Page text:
Thanks to skyrocketing inflation, we're paying more to buy groceries, fill up the tank with gas, take out a mortgage — and soon to cover our property tax bills for homes in Michigan.
Homeowners can get ready to see bigger than normal increases in their summer property tax bills that are being sent out in July. And many are very likely going to need to prepare for an even bigger hike in property taxes next year too, thanks to red hot inflation in the past year.
"A lot of homeowners are going to be shocked because they've gone for so long with very low inflation," according to Patrick Anderson, CEO of the Anderson Economic Group consulting firm in East Lansing.
How inflation hits property taxes in Michigan
The inflation rate adjustment for this year's property taxes in Michigan is 3.3% — less than a maximum 5% allowed under Proposal A but it is the highest it has been in about 15 years. The 3.3% rate is the maximum increase in taxable value that can apply this year to a home in Michigan, if the home hasn’t changed ownership or seen additions to the property over the last year.
"For the first time since 2007, the inflation rate multiplier is over 3%," Anderson said.
By comparison, the inflation rate multiplier was 1.4% for the 2021 tax year. The multiplier was 3.7% for the 2007 tax year.
When inflation was low in recent years, Michigan homeowners might have been looking at an annual hike of 1% or so in the taxable value in other years.
The dollars add up but costs will vary
How much will this cost you?
It all depends on the size and value of your home, of course, and where you're living.
Consider this quick example: If your property taxes were $6,000 last year, a 3.3% inflation-adjusted increase would add roughly another $200 a year. That assumes no changes in millage rates in a community, which would drive up taxes, or major additions to the home that would drive up the home's taxable value.
Another more detailed example: The estimated annual tax bill increase would be about $169 in the 2022 tax year on a typical Livonia home with a taxable value of $125,000 last year in a Livonia Public Schools school district, which had a 2021 total millage rate of 40.9672 mills, according to Scott Vandemergel, director of assessment and equalization for the Wayne County Department of Management and Budget.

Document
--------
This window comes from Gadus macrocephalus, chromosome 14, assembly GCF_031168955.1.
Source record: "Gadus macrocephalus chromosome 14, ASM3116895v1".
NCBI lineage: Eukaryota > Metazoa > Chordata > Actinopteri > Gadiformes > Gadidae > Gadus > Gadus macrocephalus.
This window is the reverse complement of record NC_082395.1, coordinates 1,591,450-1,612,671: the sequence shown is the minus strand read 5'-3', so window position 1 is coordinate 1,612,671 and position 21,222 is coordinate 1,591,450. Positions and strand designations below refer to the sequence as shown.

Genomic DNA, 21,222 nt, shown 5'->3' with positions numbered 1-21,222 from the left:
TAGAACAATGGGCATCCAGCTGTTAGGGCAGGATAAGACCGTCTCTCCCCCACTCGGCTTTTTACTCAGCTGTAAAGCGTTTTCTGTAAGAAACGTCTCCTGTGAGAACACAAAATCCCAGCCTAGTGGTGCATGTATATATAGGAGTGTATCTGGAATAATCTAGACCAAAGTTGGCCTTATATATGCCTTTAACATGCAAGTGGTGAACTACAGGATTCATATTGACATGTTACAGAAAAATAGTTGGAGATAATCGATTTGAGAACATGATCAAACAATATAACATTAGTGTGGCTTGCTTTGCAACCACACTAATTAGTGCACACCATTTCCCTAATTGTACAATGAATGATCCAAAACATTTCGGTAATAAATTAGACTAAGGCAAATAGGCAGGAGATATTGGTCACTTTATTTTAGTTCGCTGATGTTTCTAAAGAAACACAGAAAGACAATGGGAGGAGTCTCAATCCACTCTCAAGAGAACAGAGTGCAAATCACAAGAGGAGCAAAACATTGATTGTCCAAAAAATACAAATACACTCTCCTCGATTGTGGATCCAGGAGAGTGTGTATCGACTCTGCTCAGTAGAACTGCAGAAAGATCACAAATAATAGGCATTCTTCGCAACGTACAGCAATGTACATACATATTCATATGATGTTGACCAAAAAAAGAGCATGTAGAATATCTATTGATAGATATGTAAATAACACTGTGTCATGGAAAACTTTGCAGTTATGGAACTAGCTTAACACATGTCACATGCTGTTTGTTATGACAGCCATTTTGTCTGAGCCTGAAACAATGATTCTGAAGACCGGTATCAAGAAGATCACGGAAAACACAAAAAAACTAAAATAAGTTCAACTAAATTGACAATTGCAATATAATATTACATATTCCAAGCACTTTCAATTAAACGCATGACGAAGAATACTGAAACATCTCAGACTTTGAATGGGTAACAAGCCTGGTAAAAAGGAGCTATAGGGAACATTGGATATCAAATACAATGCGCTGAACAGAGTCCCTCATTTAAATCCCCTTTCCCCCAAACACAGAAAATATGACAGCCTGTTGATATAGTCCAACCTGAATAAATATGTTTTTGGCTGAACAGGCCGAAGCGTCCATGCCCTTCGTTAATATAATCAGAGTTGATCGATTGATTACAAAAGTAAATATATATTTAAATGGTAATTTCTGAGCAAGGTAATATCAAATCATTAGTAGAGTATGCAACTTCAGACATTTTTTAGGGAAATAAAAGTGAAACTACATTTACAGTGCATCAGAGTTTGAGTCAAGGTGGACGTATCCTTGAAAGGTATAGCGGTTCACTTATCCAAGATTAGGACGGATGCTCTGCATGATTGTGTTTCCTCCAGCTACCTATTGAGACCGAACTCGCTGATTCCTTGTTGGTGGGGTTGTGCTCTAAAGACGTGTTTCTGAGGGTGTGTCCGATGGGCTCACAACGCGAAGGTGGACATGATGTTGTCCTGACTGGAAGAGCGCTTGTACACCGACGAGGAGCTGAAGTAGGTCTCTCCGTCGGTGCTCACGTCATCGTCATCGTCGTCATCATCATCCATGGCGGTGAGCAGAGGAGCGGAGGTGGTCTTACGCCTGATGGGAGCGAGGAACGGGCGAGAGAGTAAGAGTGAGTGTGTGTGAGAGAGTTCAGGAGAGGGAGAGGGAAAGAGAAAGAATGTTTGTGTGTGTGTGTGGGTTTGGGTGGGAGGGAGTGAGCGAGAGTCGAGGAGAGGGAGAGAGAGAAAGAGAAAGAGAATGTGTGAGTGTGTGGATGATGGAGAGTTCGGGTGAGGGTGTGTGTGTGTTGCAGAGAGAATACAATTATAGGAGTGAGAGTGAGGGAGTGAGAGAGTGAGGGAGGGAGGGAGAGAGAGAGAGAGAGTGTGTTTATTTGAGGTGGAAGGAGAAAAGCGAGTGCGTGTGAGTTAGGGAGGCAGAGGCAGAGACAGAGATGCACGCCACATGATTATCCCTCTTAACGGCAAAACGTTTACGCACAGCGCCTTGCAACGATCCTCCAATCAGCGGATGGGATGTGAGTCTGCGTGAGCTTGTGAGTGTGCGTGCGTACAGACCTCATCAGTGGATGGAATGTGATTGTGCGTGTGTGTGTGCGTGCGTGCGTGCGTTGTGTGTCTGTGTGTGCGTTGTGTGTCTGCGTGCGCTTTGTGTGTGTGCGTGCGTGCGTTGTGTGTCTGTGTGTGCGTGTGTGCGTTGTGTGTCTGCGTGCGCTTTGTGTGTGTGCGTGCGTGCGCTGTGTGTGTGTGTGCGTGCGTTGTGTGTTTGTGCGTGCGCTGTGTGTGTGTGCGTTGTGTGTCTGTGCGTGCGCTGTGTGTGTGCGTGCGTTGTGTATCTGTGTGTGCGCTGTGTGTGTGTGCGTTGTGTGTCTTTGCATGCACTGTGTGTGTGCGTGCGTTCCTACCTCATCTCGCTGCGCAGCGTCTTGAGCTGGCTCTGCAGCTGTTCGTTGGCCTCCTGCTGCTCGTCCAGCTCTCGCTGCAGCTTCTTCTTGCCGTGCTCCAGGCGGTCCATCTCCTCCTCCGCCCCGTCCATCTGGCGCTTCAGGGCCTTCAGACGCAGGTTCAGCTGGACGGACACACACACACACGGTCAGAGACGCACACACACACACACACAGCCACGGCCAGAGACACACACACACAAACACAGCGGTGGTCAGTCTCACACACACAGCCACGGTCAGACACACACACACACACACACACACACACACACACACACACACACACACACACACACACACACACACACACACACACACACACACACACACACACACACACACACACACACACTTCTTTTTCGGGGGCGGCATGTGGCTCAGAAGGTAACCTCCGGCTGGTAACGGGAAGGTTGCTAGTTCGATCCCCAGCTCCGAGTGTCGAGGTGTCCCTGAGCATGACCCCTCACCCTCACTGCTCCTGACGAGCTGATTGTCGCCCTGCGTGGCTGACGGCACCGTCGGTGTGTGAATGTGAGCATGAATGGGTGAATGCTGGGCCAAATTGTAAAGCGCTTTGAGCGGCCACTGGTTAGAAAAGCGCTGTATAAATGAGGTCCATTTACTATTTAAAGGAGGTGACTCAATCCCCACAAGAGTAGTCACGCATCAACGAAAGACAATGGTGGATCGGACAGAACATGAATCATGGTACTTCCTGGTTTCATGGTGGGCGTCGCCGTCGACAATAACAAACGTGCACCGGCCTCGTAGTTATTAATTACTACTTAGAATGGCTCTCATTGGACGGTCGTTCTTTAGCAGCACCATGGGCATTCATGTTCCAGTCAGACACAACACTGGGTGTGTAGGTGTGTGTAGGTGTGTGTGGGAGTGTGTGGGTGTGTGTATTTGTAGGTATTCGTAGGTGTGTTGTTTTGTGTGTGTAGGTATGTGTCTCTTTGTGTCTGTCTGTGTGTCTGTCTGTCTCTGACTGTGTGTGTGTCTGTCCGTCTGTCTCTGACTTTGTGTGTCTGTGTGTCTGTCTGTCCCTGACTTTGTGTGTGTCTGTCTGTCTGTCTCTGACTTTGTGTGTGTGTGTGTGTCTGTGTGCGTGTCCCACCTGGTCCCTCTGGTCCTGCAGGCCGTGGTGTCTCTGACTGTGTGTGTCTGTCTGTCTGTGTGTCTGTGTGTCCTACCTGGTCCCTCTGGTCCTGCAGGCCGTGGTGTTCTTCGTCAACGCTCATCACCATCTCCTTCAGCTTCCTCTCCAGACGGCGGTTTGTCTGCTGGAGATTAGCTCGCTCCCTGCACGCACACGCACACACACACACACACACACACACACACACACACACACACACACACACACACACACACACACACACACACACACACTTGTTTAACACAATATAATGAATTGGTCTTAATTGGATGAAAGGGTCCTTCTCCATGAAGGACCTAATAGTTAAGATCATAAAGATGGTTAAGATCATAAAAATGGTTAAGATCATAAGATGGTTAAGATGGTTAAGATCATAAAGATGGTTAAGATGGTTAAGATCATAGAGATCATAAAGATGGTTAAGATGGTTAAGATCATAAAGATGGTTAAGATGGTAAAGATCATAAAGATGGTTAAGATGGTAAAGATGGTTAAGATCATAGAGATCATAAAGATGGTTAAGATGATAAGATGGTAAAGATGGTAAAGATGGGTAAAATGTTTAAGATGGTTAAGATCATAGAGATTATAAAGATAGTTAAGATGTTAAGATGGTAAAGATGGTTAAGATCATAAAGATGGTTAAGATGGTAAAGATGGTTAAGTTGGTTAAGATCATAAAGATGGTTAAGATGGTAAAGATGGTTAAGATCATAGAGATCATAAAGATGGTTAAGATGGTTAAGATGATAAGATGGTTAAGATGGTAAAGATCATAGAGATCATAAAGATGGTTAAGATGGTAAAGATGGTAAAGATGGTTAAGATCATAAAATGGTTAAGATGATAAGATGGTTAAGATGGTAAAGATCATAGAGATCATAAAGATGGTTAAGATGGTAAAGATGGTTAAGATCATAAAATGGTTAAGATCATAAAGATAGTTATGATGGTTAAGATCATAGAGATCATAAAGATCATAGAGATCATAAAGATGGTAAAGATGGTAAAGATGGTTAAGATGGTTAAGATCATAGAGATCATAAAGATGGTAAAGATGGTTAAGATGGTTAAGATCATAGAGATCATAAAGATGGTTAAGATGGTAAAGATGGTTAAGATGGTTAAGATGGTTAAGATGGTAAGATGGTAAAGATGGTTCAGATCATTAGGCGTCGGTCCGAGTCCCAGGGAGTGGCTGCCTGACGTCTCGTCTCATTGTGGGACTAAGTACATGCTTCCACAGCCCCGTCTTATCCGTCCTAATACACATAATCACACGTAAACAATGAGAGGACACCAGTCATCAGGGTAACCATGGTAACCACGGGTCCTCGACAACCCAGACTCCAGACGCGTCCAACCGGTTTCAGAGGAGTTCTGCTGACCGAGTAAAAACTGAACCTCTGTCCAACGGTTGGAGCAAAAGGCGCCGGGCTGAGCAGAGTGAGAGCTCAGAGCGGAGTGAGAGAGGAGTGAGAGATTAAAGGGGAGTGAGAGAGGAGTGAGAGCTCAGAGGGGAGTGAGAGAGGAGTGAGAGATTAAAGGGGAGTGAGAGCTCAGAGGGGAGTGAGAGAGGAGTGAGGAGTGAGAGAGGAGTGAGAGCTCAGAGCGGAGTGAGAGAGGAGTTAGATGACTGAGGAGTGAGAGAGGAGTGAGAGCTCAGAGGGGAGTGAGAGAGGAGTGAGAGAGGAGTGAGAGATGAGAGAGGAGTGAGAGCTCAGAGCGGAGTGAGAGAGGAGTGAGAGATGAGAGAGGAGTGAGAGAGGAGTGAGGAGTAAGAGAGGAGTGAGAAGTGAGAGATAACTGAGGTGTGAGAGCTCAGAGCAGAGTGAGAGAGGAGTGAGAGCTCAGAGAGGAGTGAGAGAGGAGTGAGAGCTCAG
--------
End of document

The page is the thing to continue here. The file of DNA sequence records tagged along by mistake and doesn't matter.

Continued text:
The taxable value on that home after the inflation adjustment would go up by $4,125 to hit $129,125.
Or consider a house that is worth $300,000 but the owner has been living there for some time and it has a taxable value of $150,000. It now means you are paying property taxes based on roughly an additional $5,000 in value for many years.
Consumers quickly see higher prices for eggs, flour, chicken and other items at the grocery store. And they can't ignore gas prices at the pump of around $5 a gallon or higher. But inflation's impact on property taxes can be somewhat hidden.
"That property tax increase is going to come and cost them a lot of money and they may not be expecting it," Anderson said.
Each year, homeowners first get an inkling of what the inflation adjustment will be for the upcoming year when property tax assessment notices are mailed each January.
If you dig out your assessment notice you'll spot words in bold print on the left side of the page, about halfway down. That section shows approximately how much the change in taxable value will increase your 2022 tax bill based on last year's tax rates.
The inflation-rate multiplier for property taxes in Michigan is based on the consumer price index for a trailing 24-month period. It is computed and published by the Michigan Department of Treasury.
Bigger bills to follow
But watch out, higher inflation now means an even bigger spike in property taxes next year. Many expect that the next increase in taxable values that homeowners see in 2023 could hit 5%, given that inflation has been extraordinarily high for the past year. May's data reflected the largest one-year gain in nearly 41 years.
"Next year, we're going to see an even bigger increase," Anderson predicted.
"Basically, we're baked in at 5% next year," he said. "I don't see any way how we're going to come in under 5%."
Others tend to agree.
Based on previous data for inflation, the 5% is possible but three more months of future data will factor into that final calculation for inflation adjustment for the 2023 tax year, so nothing is conclusive at this moment, Vandermergel said.
Oakland County Management and Budget Director Kyle Jen agreed that it is a reasonable assumption that the 5% level could be hit in the 2023 tax year, based on the inflation data that already has been reported.
If so, Michigan homeowners are looking at two straight years of significant inflationary increases in property taxes that many people probably didn't even consider.
How does this adjustment work?
If you own a home and it is the primary place where you live, increases in the taxable value in Michigan for your home are limited to the change in the inflation rate or a maximum of 5% — whichever is less. That's true if there are no additions to the property. Building a $40,000 family room onto a home would contribute to a higher taxable value.